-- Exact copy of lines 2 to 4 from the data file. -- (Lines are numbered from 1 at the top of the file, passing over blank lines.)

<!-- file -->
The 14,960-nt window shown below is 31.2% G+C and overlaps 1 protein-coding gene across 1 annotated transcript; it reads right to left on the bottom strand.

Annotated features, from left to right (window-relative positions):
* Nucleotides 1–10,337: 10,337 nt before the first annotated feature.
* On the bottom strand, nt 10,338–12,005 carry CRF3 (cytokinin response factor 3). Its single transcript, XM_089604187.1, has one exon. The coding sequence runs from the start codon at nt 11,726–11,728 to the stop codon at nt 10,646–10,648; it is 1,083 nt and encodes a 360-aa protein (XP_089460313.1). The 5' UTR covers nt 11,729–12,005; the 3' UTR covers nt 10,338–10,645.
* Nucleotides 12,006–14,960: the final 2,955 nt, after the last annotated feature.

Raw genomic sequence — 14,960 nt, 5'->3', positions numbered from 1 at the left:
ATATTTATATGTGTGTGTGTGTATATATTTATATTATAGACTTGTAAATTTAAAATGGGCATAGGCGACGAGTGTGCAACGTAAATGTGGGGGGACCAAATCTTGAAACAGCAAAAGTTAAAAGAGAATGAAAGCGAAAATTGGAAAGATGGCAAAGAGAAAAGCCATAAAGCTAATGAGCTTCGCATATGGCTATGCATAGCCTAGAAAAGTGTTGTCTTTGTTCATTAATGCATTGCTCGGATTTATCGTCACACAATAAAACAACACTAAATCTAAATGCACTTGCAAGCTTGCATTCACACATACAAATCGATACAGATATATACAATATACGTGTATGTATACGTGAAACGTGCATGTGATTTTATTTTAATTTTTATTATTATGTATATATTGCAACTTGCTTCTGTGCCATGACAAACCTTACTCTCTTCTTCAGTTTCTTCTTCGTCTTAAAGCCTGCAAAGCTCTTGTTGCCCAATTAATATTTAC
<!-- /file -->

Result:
Annotated features, from left to right (window-relative positions):
* Nucleotides 1–10,337: 10,337 nt before the first annotated feature.
* On the bottom strand, nt 10,338–12,005 carry CRF3 (cytokinin response factor 3). Its single transcript, XM_089604187.1, has one exon. The coding sequence runs from the start codon at nt 11,726–11,728 to the stop codon at nt 10,646–10,648; it is 1,083 nt and encodes a 360-aa protein (XP_089460313.1). The 5' UTR covers nt 11,729–12,005; the 3' UTR covers nt 10,338–10,645.